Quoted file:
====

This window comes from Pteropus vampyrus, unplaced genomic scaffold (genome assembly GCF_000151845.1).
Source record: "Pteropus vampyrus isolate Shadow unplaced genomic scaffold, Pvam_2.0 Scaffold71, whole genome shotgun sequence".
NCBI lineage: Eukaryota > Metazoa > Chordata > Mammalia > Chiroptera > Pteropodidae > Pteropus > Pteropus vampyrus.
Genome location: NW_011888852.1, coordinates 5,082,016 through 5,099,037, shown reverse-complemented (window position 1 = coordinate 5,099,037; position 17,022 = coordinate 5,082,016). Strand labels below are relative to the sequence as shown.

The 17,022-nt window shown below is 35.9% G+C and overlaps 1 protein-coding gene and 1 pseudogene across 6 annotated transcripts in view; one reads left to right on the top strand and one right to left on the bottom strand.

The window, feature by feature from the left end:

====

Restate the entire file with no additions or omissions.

This window comes from Pteropus vampyrus, unplaced genomic scaffold (genome assembly GCF_000151845.1).
Source record: "Pteropus vampyrus isolate Shadow unplaced genomic scaffold, Pvam_2.0 Scaffold71, whole genome shotgun sequence".
NCBI lineage: Eukaryota > Metazoa > Chordata > Mammalia > Chiroptera > Pteropodidae > Pteropus > Pteropus vampyrus.
Genome location: NW_011888852.1, coordinates 5,082,016 through 5,099,037, shown reverse-complemented (window position 1 = coordinate 5,099,037; position 17,022 = coordinate 5,082,016). Strand labels below are relative to the sequence as shown.

The 17,022-nt window shown below is 35.9% G+C and overlaps 1 protein-coding gene and 1 pseudogene across 6 annotated transcripts in view; one reads left to right on the top strand and one right to left on the bottom strand.

The window, feature by feature from the left end: